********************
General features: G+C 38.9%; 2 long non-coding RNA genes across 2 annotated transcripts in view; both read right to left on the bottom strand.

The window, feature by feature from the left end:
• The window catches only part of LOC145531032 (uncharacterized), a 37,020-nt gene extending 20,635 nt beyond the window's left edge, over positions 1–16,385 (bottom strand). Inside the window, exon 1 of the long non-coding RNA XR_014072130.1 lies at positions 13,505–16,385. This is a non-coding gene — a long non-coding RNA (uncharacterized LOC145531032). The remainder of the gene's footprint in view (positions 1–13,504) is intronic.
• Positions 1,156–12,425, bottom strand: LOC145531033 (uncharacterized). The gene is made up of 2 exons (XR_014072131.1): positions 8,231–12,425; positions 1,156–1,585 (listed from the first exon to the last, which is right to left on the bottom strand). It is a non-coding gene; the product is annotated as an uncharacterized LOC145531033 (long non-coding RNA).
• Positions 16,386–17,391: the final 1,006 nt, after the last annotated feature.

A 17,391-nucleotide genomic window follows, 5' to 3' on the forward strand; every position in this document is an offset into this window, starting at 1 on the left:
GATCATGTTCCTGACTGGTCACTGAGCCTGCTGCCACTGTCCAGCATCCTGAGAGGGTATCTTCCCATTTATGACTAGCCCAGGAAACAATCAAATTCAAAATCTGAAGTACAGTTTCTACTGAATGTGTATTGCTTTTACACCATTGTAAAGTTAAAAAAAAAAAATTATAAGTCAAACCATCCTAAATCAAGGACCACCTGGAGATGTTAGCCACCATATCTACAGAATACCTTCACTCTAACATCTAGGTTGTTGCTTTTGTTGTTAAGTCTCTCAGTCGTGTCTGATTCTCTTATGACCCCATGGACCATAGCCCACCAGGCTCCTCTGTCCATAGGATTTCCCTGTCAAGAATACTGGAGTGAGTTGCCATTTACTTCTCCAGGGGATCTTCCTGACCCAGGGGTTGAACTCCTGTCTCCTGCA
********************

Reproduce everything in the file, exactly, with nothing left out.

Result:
General features: G+C 38.9%; 2 long non-coding RNA genes across 2 annotated transcripts in view; both read right to left on the bottom strand.

The window, feature by feature from the left end:
• The window catches only part of LOC145531032 (uncharacterized), a 37,020-nt gene extending 20,635 nt beyond the window's left edge, over positions 1–16,385 (bottom strand). Inside the window, exon 1 of the long non-coding RNA XR_014072130.1 lies at positions 13,505–16,385. This is a non-coding gene — a long non-coding RNA (uncharacterized LOC145531032). The remainder of the gene's footprint in view (positions 1–13,504) is intronic.
• Positions 1,156–12,425, bottom strand: LOC145531033 (uncharacterized). The gene is made up of 2 exons (XR_014072131.1): positions 8,231–12,425; positions 1,156–1,585 (listed from the first exon to the last, which is right to left on the bottom strand). It is a non-coding gene; the product is annotated as an uncharacterized LOC145531033 (long non-coding RNA).
• Positions 16,386–17,391: the final 1,006 nt, after the last annotated feature.

A 17,391-nucleotide genomic window follows, 5' to 3' on the forward strand; every position in this document is an offset into this window, starting at 1 on the left:
GATCATGTTCCTGACTGGTCACTGAGCCTGCTGCCACTGTCCAGCATCCTGAGAGGGTATCTTCCCATTTATGACTAGCCCAGGAAACAATCAAATTCAAAATCTGAAGTACAGTTTCTACTGAATGTGTATTGCTTTTACACCATTGTAAAGTTAAAAAAAAAAAATTATAAGTCAAACCATCCTAAATCAAGGACCACCTGGAGATGTTAGCCACCATATCTACAGAATACCTTCACTCTAACATCTAGGTTGTTGCTTTTGTTGTTAAGTCTCTCAGTCGTGTCTGATTCTCTTATGACCCCATGGACCATAGCCCACCAGGCTCCTCTGTCCATAGGATTTCCCTGTCAAGAATACTGGAGTGAGTTGCCATTTACTTCTCCAGGGGATCTTCCTGACCCAGGGGTTGAACTCCTGTCTCCTGCA